Democrats have expressed doubts about Senate Minority Leader Mitch McConnell’s offer to discuss making changes to election law as the two parties face off over the legislative filibuster.
The Hill reports that members of the GOP leadership have said they are interested in changing an 1887 Electoral College law that details how the results are formally counted by Congress, but Democrats question the timing of the offer. It comes as the party is currently in the midst of negotiations with Sens. Joe Manchin of West Virginia and Kyrsten Sinema of Arizona on a deal for voting rights reform that would include changes to the filibuster.
“I think this is a fake,” Senate Majority Leader Chuck Schumer, D-N.Y., told MSNBC, referring to McConnell’s comments.
“I think it’s a way to try and get the two senators that we have who are not on board to go for something that won’t change the horrible, voracious change in the balance of power that will allow elections to slam things in the directions of Republicans in a dramatic way, in an unfair way, in an un — small ‘D’ — democratic way.”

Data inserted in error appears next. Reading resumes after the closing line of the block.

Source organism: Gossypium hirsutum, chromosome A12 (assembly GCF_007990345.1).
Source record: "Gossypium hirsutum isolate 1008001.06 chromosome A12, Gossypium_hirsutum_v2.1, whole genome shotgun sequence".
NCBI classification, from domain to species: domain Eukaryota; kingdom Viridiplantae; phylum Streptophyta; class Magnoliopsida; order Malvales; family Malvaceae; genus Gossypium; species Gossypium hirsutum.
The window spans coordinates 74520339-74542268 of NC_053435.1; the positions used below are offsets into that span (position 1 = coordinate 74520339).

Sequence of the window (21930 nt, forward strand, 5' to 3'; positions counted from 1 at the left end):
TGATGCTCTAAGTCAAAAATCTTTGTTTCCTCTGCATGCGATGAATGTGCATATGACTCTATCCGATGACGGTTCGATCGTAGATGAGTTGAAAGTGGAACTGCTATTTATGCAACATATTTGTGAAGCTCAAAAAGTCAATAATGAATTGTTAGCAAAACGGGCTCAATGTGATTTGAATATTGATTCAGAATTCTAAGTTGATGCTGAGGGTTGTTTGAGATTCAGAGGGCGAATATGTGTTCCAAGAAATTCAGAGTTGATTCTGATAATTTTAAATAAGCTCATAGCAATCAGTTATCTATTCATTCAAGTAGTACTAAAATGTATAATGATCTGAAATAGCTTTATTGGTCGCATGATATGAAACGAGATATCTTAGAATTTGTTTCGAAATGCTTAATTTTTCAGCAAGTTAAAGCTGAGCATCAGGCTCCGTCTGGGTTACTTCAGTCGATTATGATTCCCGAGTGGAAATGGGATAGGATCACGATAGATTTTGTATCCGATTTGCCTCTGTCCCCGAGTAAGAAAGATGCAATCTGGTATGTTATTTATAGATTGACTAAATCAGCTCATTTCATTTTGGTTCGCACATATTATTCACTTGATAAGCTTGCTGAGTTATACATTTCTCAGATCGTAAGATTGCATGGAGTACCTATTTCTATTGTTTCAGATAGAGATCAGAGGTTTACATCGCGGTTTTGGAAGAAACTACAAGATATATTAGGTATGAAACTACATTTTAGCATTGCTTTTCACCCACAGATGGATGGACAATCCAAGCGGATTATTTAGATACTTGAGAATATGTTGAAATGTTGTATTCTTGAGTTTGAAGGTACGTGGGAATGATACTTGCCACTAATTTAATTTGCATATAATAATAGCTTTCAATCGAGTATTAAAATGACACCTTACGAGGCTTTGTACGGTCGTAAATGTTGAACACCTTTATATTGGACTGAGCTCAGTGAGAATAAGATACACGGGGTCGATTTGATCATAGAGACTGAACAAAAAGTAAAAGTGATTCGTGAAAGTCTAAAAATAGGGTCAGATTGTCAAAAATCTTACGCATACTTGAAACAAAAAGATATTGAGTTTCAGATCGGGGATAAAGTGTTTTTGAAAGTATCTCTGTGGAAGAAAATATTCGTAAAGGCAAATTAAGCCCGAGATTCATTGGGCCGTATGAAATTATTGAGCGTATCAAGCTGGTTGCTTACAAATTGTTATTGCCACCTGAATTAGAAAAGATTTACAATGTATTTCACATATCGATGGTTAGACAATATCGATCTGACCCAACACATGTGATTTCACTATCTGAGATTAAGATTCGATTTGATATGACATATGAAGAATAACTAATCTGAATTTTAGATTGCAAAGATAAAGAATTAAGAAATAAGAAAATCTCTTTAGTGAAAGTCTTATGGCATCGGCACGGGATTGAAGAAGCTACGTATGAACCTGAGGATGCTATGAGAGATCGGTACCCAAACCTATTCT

Sen. Raphael Warnock, D-Ga., one of the leading senators in negotiations over voting rights reform, said that the proposal to reform the Electoral Count Act is a “distraction,” according to the Hill.
“We need to pass voting rights, and we need a comprehensive response to this huge and concerted effort across the country to make it difficult for people to vote. What good is the certification if I don’t get to cast my vote in the first place?” Warnock said.
White House press secretary Jen Psaki said that reforming the 1887 law “is not a substitute for the protections that are included in the Freedom to Vote Act and the John Lewis Voting Rights Advancement Act. That is why our focus is on those.”